Claudine giggled with delight, her cheeks reddening. Beatrice was the only person who could make Claudine blush. She hooked Claudine’s belt with her fingers and pulled her close, giving her a long slow kiss good-bye. Why did the crazy ones always taste so good?
Walking away, she could feel Claudine’s eyes on her back, willing her to turn around, but Beatrice resisted the impulse to feel anything. Love was a luxury she didn’t get to indulge in anymore. Not with Claudine. Not with anyone. Not since Vronsky … Beatrice adjusted the monogrammed LV duffel strap on her shoulder as she approached the JFK airport VIP hostess, who had been waiting to walk her through security. Normally Beatrice flew private, but her parents were using the G5 this weekend, so she had to fly commercial like one of the terminal people, as she snobbishly thought of them.
“This way, Ms. D.,” the hostess said, taking Bea’s bag. Bea put on her Chrome Hearts sunglasses, feeling safe behind the dark tint of the lenses.
Initially Beatrice’s mother had refused to pay the extra three thousand for Beatrice to be ushered through security, seated in her own private room, and waited upon until boarding. She had recently read in Oprah’s magazine that saying no to your children from time to time would better prepare them for real life, so Beatrice charged it on her own card, knowing full well her mother hadn’t looked at a credit card statement in over two decades.
“Is she still back there?” Beatrice asked the hostess, who stared at her blankly. “The hot French chick. Is she still there? Look, just don’t be obvi about, it ’kay?”
The host turned and looked at Claudine.
“I just said don’t be obvi about it!”
“Sorry, I, uh … She is. Yes. Standing there. Still.”
“She’s not crying, is she?” Bea asked.
“Hard to tell … no, yeah … she just wiped her nose. Definitely crying.”
“Probably because I didn’t let her finish when I went down on her in the limo.” She glanced at the VIP hostess over her sunglasses. “Always leave them wanting more. Remember that…” Beatrice quickly glanced at the woman’s name tag. “Dara.”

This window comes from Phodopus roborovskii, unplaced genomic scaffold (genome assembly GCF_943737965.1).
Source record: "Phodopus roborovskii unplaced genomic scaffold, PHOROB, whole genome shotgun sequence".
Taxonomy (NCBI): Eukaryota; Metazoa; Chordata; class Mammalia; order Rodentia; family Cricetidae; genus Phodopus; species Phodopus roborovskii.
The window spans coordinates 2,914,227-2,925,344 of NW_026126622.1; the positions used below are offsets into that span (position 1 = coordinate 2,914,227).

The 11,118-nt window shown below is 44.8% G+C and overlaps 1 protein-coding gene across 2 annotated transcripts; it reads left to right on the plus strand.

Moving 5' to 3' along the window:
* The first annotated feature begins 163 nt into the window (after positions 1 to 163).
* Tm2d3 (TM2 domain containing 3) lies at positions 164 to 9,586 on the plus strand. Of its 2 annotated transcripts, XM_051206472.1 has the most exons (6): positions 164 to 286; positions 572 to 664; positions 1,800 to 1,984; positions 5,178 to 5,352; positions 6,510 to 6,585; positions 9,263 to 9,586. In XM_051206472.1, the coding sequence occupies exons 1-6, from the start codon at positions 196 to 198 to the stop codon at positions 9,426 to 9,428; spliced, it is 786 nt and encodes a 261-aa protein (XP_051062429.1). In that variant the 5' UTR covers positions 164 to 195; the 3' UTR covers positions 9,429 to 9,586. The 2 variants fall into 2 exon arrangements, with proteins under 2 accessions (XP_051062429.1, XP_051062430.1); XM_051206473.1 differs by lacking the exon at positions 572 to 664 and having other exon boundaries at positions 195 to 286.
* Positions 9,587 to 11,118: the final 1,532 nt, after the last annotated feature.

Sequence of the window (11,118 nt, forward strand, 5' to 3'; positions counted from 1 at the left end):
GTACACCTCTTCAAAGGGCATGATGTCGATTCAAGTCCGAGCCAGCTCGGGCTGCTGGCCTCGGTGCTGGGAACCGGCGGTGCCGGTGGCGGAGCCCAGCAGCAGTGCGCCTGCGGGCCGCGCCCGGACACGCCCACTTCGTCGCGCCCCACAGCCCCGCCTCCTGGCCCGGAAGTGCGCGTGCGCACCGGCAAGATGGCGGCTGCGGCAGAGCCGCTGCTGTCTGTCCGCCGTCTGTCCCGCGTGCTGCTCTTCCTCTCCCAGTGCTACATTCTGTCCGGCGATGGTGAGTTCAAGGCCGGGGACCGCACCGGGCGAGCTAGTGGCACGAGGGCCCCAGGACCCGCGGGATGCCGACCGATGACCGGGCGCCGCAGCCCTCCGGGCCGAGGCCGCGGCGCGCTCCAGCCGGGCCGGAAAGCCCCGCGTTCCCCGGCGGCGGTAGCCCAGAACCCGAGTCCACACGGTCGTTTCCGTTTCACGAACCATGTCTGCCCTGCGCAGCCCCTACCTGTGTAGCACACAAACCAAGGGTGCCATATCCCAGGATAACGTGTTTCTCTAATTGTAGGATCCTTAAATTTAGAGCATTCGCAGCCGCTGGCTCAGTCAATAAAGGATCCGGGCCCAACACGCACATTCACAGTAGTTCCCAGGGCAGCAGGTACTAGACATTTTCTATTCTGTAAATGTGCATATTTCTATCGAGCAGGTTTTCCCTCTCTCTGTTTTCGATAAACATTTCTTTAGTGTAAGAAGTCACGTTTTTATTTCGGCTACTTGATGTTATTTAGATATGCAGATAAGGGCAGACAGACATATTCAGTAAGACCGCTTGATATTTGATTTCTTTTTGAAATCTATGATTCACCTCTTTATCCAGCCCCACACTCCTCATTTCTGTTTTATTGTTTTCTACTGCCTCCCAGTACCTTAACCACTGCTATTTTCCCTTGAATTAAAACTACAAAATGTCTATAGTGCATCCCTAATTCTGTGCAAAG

“Excellent advice, ma’am,” Dara replied quickly, remembering what she was told when she first started the job a few months ago: the rich weren’t as polite as celebrities. Celebrities had a fear of getting exposed as assholes, but rich people, like really rich people … well, they didn’t call it fuck-you money for nothing.
“Did you just call me ma’am?”
“Yes, ma’am. I’m sorry, I just did it again.” Dara turned her attention to Beatrice’s boarding pass. “Headed to Los Angeles, I see.”
“My uncle’s a hotshot manager slash producer out there.” Beatrice had a way of sounding flirty even when relaying basic facts. “I’ll be in LA for basically the whole summer. It’s such a relief, I can’t even tell you.… I’m so fucking sick of New York.”
Under normal circumstances, a summer abroad might sound glamorous, adventurous, and luxurious, but for Anna K. there was nothing normal about her current circumstances. When she boarded her father’s plane the morning after a long dark night of the soul in the bowels of Grand Central, she sat down in a chair across the aisle from her father and realized something. She had no idea where she was headed, figuratively or literally.